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Cited by 3 (0 self)
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[t]he analysis of the phrase “how many ” unambiguously leads to a definite meaning for the question [“How many different sets of integers do their exist?”]: the problem is to find out which one of the א’s is the number of points of a straight line … Cantor, after having proved that this number is greater than א0, conjectured that it is א1. An equivalent proposition is this: any infinite subset of the continuum has the power either of the set of integers or of the whole continuum. This is Cantor’s continuum hypothesis. … But, although Cantor’s set theory has now had a development of more than sixty years and the [continuum] problem is evidently of great importance for it, nothing has been proved so far relative to the question of what the power of the continuum is or whether its subsets satisfy the condition just stated, except that … it is true for a certain infinitesimal fraction of these subsets, [namely] the analytic sets. Not even an upper bound, however high, can be assigned for the power of the continuum. It is undecided whether this number is regular or singular, accessible or inaccessible, and (except for König’s negative result) what its character of cofinality is. Gödel 1947, 516517 [in Gödel 1990, 178]
What does it mean to say that logic is formal?
, 2000
"... Much philosophy of logic is shaped, explicitly or implicitly, by the thought that logic is distinctively formal and abstracts from material content. The distinction between formal and material does not appear to coincide with the more familiar contrasts between a priori and empirical, necessary and ..."
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Much philosophy of logic is shaped, explicitly or implicitly, by the thought that logic is distinctively formal and abstracts from material content. The distinction between formal and material does not appear to coincide with the more familiar contrasts between a priori and empirical, necessary and contingent, analytic and synthetic—indeed, it is often invoked to explain these. Nor, it turns out, can it be explained by appeal to schematic inference patterns, syntactic rules, or grammar. What does it mean, then, to say that logic is distinctively formal? Three things: logic is said to be formal (or “topicneutral”) (1) in the sense that it provides constitutive norms for thought as such, (2) in the sense that it is indifferent to the particular identities of objects, and (3) in the sense that it abstracts entirely from the semantic content of thought. Though these three notions of formality are by no means equivalent, they are frequently run together. The reason, I argue, is that modern talk of the formality of logic has its source in Kant, and these three notions come together in the context of Kant’s transcendental philosophy. Outside of this context (e.g., in Frege), they can come apart. Attending to this
particles and structural realism
"... Even if we are able to decide on a canonical formulation of our theory, there is the further problem of metaphysical underdetermination with respect to, for example, whether the entities postulated by a theory are individuals or not... We need to recognise the failure of our best theories to determi ..."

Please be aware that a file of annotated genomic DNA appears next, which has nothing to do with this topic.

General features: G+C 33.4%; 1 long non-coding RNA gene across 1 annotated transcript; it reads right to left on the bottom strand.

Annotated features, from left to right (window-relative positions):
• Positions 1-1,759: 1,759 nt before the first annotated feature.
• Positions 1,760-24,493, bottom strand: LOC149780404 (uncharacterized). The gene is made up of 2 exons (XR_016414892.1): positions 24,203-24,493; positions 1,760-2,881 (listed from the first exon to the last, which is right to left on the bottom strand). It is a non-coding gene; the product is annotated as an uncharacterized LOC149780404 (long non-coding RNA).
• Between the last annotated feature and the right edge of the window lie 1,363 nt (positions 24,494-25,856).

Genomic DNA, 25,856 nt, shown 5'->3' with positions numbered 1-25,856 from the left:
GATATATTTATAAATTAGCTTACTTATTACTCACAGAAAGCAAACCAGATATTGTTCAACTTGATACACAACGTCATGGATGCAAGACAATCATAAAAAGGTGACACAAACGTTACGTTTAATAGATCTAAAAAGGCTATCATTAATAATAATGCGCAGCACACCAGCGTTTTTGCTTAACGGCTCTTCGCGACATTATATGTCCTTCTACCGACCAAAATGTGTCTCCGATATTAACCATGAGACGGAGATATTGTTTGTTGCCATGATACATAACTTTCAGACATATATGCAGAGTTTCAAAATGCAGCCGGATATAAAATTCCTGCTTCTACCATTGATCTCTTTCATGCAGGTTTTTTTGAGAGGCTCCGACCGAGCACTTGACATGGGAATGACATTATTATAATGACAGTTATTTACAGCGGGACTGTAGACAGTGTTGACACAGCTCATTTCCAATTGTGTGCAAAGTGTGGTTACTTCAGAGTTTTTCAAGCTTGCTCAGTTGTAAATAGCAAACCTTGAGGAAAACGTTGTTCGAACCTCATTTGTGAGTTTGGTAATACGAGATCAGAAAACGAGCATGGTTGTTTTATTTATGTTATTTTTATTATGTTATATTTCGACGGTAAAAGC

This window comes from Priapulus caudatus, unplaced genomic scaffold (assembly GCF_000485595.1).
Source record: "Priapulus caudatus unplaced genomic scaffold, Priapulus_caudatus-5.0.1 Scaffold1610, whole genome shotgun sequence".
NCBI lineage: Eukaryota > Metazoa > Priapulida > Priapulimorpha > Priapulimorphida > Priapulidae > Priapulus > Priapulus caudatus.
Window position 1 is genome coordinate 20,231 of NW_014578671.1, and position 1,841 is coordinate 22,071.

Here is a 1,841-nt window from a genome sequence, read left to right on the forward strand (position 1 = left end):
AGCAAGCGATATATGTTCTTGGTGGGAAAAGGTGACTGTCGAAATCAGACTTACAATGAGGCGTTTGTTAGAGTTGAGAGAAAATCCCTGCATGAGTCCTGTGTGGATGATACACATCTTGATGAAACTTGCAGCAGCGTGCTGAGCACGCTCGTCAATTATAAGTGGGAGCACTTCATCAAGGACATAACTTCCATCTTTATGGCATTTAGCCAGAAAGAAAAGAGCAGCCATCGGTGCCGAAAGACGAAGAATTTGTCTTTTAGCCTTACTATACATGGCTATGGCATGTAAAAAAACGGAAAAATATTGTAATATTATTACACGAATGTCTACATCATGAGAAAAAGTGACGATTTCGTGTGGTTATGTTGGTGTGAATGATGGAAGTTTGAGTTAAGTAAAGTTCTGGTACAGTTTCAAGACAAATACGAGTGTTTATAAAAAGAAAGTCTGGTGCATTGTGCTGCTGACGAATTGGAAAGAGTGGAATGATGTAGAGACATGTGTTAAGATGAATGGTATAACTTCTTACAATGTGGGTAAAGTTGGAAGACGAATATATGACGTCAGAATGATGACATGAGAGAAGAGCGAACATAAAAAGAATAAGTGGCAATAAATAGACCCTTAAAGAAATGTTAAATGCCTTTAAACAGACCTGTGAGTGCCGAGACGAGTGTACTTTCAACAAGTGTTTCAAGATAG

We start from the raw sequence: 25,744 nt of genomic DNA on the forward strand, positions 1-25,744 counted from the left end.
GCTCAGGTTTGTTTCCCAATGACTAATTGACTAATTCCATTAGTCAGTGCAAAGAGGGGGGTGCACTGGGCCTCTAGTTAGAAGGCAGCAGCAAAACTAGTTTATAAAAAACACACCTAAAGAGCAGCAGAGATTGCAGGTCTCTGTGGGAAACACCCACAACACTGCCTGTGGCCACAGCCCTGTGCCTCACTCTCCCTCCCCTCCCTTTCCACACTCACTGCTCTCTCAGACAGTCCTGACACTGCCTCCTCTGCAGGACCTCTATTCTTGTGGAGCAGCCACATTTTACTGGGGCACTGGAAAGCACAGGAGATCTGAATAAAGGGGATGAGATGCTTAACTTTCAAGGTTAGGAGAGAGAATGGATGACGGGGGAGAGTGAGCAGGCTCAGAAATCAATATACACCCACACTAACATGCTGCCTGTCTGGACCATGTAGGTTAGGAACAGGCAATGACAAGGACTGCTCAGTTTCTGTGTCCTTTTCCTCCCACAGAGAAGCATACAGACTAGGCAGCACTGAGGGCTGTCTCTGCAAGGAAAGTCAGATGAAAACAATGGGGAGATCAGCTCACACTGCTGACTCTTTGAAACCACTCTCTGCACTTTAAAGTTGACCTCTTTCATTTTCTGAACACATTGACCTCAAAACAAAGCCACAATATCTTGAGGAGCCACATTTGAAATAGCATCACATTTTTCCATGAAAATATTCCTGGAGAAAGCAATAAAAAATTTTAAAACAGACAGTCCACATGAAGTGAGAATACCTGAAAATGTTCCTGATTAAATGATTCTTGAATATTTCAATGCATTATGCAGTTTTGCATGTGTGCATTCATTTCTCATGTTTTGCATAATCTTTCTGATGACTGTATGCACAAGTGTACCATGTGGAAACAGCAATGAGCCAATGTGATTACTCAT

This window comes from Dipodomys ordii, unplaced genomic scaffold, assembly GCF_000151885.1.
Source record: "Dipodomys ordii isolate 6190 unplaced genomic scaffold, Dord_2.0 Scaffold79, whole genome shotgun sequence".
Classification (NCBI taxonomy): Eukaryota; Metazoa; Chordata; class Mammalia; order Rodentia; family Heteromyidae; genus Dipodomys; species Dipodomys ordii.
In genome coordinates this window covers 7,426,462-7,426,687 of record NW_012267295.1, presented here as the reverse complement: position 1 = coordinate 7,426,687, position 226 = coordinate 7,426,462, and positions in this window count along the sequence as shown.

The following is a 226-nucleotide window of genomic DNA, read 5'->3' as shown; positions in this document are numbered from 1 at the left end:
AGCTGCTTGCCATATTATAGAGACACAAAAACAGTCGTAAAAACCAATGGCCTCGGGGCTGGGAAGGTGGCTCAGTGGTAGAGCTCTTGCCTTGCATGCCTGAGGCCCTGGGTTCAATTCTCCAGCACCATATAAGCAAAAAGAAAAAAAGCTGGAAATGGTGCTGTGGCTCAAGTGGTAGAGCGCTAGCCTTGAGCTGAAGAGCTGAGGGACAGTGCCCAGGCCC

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Even if we are able to decide on a canonical formulation of our theory, there is the further problem of metaphysical underdetermination with respect to, for example, whether the entities postulated by a theory are individuals or not... We need to recognise the failure of our best theories to determine even the most fundamental ontological characteristic of the purported entities they feature... What is required is a shift to a different ontological basis altogether, one for which questions of individuality simply do not arise. Perhaps we should view the individuals and nonindividuals packages, like particle and field pictures, as different representations of the same structure. There is an analogy here with the debate about substantivalism in general relativity. (Ladyman, 1998) In his paper “What is Structural Realism? ” (1998) James Ladyman drew a distinction between epistemological structural realism (ESR) and metaphysical (or ontic) structural realism (OSR). In recent years this distinction has set much of the agenda for philosophers of science interested in scientific realism. It has also led to the emergence of a related discussion in the philosophy of physics that concerns the alleged difficulties of interpreting general relativity that revolve around the question of the ontological status of spacetime points. Ladyman drew a suggestive analogy between the perennial debate between substantivalist and relationalist interpretations of spacetime on the one hand, and the debate about whether quantum mechanics treats identical particles as individuals or as ‘nonindividuals ’ on the other. In both cases, Ladyman’s suggestion is that a structural realist interpretation of the physics—in particular, an ontic structural realism—might
Russell’s Absolutism vs.(?)
"... Along with Frege, Russell maintained an absolutist stance regarding the subject matter of mathematics, revealed rather than imposed, or proposed, by logical analysis. The Fregean definition of cardinal number, for example, is viewed as (essentially) correct, not merely adequate for mathematics. And ..."
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Along with Frege, Russell maintained an absolutist stance regarding the subject matter of mathematics, revealed rather than imposed, or proposed, by logical analysis. The Fregean definition of cardinal number, for example, is viewed as (essentially) correct, not merely adequate for mathematics. And Dedekind’s “structuralist” views come in for criticism in the Principles. But, on reflection, Russell also flirted with views very close to a (different) version of structuralism. Main varieties of modern structuralism and their challenges are reviewed, taking account of Russell’s insights. Problems of absolutism plague some versions, and, interestingly, Russell’s critique of Dedekind can be extended to one of them, ante rem structuralism. This leaves modalstructuralism and a category theoretic approach as remaining nonabsolutist